One part I didn’t anticipate from doing different themes every year hit me when an attendee declared his excitement upon discovering our booth and asked if this was our first year exhibiting. In that moment I realized that with all our creative shenanigans we had changed so much year to year, we were not recognizable. I’d been exhibiting Comic-Con for about 20 years by then! We were having so much fun every year but failed to have something that people would recognize year after year. Although our themed booths are some of my most cherished Comic-Con memories, that comment really stuck with me.
Fast forward to 2014 where I had so much fun making my booth all out of cardboard for SDCC. Because I was so used to having a new theme every year I felt compelled to come up with something new for my next convention — WonderCon, but I ran out of time. I hesitantly decided to re-use (gulp!) my cardboard display. I felt self-imposed guilt about reusing the same display again, but what happened next changed everything. I remember when I was setting up my cardboard booth at WonderCon before the doors opened to the public, I was organizing boxes underneath the table, where I wasn’t visible. I could hear other vendors passing by and happily saying things like, “Hey! It’s the cardboard booth, they were at Comic-Con!” and “Hey, it’s the cardboard guy, he was at Comic-Con!” I had accidentally stumbled right into my branding! So I thought, I’ll keep using the cardboard! It’s cheap and if something falls apart, I can easily patch things up. It also fits with my company’s motto, MAKE! BELIEVE! I love seeing people’s faces light up when they walk up, you can almost see the moment they are reminded of that cardboard creation they made as a kid. It’s the best when that happens.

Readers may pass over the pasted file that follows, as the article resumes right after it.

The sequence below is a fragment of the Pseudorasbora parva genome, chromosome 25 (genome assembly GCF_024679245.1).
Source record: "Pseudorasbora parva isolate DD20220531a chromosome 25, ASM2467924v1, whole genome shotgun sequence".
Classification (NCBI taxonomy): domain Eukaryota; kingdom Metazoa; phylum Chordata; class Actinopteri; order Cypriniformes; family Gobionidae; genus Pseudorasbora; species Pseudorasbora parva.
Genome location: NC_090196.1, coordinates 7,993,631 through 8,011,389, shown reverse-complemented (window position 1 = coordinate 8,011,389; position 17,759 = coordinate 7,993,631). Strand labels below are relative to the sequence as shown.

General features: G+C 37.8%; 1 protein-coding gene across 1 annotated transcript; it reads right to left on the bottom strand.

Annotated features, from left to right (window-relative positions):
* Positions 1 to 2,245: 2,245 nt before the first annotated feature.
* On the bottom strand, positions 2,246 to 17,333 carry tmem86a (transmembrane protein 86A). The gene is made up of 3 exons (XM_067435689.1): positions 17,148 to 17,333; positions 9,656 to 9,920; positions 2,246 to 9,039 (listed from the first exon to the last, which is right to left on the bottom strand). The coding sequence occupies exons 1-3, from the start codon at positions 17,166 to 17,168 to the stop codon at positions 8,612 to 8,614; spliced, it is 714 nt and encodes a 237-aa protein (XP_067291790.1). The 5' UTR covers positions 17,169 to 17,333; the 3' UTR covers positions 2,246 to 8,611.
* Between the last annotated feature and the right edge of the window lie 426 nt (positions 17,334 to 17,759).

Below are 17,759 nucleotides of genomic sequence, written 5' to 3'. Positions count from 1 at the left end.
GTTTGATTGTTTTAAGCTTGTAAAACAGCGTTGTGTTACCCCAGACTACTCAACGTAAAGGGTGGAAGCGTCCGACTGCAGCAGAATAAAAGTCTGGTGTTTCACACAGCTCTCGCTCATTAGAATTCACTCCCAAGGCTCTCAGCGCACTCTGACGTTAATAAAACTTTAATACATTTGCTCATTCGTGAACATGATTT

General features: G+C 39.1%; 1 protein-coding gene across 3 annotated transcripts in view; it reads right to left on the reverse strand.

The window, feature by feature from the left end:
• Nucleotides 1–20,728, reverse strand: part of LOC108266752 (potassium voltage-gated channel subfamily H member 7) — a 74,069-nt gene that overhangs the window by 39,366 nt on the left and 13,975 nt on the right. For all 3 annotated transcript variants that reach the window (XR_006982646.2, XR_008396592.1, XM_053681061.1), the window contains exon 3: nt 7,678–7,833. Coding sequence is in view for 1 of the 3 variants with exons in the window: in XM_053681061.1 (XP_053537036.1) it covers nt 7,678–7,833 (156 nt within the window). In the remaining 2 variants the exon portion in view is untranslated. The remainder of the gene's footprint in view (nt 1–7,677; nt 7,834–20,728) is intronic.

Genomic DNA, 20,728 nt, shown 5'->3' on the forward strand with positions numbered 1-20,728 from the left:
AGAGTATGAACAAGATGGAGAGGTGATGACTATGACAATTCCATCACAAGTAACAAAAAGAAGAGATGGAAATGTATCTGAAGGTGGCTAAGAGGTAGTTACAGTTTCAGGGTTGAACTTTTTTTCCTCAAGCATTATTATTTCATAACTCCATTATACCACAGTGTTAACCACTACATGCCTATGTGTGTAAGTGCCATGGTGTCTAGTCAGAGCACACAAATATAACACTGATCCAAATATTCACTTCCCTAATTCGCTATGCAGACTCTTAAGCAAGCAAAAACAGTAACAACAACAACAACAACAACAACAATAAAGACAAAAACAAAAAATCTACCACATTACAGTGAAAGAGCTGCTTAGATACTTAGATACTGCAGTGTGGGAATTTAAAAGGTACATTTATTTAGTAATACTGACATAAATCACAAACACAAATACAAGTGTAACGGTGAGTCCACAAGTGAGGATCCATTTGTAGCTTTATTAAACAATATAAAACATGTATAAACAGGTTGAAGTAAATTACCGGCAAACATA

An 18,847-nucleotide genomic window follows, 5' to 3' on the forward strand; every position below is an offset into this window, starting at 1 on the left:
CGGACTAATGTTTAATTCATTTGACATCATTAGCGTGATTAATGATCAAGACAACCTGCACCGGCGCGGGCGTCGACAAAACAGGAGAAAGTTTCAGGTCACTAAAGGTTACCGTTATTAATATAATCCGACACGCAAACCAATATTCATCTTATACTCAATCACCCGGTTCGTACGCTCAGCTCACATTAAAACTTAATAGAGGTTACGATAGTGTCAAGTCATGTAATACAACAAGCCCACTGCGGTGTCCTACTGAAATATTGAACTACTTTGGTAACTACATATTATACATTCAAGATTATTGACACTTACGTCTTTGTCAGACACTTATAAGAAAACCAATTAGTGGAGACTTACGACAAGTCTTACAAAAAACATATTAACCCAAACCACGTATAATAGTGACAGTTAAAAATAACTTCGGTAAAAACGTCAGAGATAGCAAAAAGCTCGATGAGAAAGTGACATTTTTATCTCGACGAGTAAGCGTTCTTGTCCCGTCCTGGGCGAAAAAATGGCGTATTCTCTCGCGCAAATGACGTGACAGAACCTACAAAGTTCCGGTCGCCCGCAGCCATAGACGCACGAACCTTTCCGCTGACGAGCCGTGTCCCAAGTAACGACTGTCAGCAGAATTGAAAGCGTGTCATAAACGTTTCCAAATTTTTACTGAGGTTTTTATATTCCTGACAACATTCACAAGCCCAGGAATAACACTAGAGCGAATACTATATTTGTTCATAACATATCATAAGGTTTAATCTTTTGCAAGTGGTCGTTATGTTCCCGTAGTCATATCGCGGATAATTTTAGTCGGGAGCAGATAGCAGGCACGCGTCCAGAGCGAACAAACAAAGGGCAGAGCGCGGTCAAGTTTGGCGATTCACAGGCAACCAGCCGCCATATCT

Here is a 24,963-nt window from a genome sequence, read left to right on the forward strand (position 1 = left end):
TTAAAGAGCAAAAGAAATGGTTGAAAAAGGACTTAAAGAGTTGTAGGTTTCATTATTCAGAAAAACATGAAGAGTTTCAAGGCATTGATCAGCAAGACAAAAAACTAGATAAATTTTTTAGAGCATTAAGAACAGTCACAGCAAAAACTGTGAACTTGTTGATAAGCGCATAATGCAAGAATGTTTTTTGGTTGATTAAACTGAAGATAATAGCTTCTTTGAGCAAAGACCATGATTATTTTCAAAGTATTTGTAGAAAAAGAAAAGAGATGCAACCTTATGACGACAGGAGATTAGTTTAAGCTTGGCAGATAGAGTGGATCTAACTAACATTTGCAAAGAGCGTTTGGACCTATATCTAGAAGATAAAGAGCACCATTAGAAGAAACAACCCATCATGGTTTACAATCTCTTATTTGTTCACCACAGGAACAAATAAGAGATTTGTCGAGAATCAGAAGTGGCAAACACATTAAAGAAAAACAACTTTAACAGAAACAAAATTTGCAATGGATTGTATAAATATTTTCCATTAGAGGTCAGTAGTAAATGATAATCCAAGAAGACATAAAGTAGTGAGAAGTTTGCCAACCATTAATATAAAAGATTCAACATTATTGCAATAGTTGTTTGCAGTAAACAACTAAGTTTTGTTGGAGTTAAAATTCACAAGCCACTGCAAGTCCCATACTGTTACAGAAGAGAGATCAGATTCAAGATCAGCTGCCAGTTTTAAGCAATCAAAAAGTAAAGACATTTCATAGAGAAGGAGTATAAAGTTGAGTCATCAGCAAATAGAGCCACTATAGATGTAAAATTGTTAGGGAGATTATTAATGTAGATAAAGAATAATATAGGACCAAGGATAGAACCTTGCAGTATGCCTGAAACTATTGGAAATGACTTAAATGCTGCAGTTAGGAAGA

What is the process to make your cardboard setups each year?
Rhode Montijo: It’s definitely a process and takes awhile but I love doing it. I find cardboard pieces and think about what I would like to add to the display every year- sometimes things work and sometimes things don’t, but the trickiest part is that it has to be able to break down to transport the display to conventions. The cardboard is hand painted, cut with a sharp utility blade, and there is lots of hot glue involved!
Several of them have moving parts. How technical are they?
Rhode Montijo: I’ve always wanted to have moving parts but couldn’t wrap my head around HOW I would be able to pull it off, but thankfully my friend, Aaron, has helped make the magic happen — he’s a mad genius. I couldn’t start to explain the mechanics but it definitely took things to another level and made more attendees’ faces light-up with wonderment!
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How important is having a booth that is eye-catching on the show floor?
Rhode Montijo: I unfortunately think it is very important. One would hope that your work would speak for itself but at Comic-Con there’s such a visual overload that you have less than a second to grab someone’s attention. But I think there are ways of creatively doing things without having to spend the money to stand out.